CLEVELAND -- a historic American city on the shore of Lake Erie at the mouth of the Cuyahoga River -- hasn't received much respect in recent years. But with Republicans holding their convention in Cleveland this week, we asked our Mo Rocca to take a closer look:
In 1924, John Phillip Sousa rocked the new Public Auditorium in Cleveland, host to the Republican National Convention.
"Calvin Coolidge strongly advocated for Cleveland because Warren G. Harding, who had recently died, was an Ohioan," said historian John Grabowski, the author of "The Encyclopedia of Cleveland History." "Cleveland is also a great place at this time -- the fifth largest city in the nation."
The delegates attending the 1924 RNC were therefore visiting a city "on the rise."
"If they went out to the east they could've seen this new planned suburb, Shaker Heights, being built by the Van Sweringen brothers," said Grabowski. "They would've looked around and seen all the construction for the Cleveland Union Terminal."
Since that heyday, it's been a long nine decades for Cleveland, with some ups and a lot of downs, perhaps none more unfortunately symbolic than when the Cuyahoga River caught on fire (and not for the first time).
"The city became a national joke," said Grabowski, transforming from "the best location in the nation" to "the mistake on the lake."
"We were told since we were kids that we were in a lousy town, that this city wasn't great," said comedian Mike Polk Jr., who grew up in Cleveland.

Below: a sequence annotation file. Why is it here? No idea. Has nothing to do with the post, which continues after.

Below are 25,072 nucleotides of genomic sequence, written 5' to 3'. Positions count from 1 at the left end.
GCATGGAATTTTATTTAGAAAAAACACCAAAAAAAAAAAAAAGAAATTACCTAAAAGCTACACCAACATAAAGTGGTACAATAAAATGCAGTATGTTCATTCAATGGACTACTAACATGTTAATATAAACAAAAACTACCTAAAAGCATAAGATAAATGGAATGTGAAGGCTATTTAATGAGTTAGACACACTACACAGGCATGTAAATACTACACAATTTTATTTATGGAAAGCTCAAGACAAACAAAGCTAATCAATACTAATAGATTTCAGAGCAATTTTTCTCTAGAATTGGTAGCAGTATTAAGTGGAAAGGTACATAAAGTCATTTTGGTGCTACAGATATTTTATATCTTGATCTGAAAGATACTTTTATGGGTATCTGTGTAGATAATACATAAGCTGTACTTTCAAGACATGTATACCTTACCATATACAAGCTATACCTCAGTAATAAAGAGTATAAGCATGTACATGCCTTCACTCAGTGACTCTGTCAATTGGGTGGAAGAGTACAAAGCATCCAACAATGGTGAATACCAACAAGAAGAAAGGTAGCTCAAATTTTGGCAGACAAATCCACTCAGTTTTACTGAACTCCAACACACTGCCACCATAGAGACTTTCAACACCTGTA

Polk's satirical Cleveland tourism videos have racked up almost 20 million views on YouTube:
Rocca asked, "So you think Cleveland being at times the butt of jokes, helped shape your sense of humor?"
"I do. I think it helped build a callous. And I think that it gave some perspective that some other people might not have."
A campaign stop at Slyman's -- famous for its huge corned beef sandwiches -- will test your appetite for higher office. "You gotta really wanna be president to eat this," said Rocca.
"Exactly," said Polk. "Yeah, we'll see how bad Hillary wants it. I think Trump will probably -- He will eat this whole sandwich right in front of us, I think, out of spite."
Polk says downtown Cleveland's gotten a lot better lately, though many of its architectural treasures are reminders of Cleveland's long-ago Golden Age.
"Cleveland really hit its industrial heyday in the years after the Civil War, and huge fortunes were built," said Grabowski.
Cleveland, it turns out, took an early lead in the manufacturing of motor vehicles. Scottish immigrant and Clevelander Alexander Winton was already making and marketing his Winton Motor Carriages in 1898. Its logo -- a tilted O -- screamed forward motion.
Winton was just one of a number of automobile companies that thrived in Cleveland during those early days. So, why didn't Cleveland become the automotive capital of the world?
"Well, I would say that Cleveland was the original motor city," said antique car enthusiast Bernie Golias.
Among other Cleveland milestones: the first electric streetcar line; the first blood transfusion; and one of the first traffic signals -- innovations that made great fortunes for some residing along Euclid Avenue, once called Millionaires' Row, and changed the way people lived everywhere.
Grabowski says Cleveland was the Slicon Valley of its time: "In its own way it was, because there was so much invention going on here. There was so much disruptive technology being created."
Two Clevelanders and next-door neighbors on Euclid, Anson Stager and Jeptha Homer Wade, were co-founders of Western Union Telegraph. "That's disruptive technology!" said Grabowski. "It's the Victorian Internet."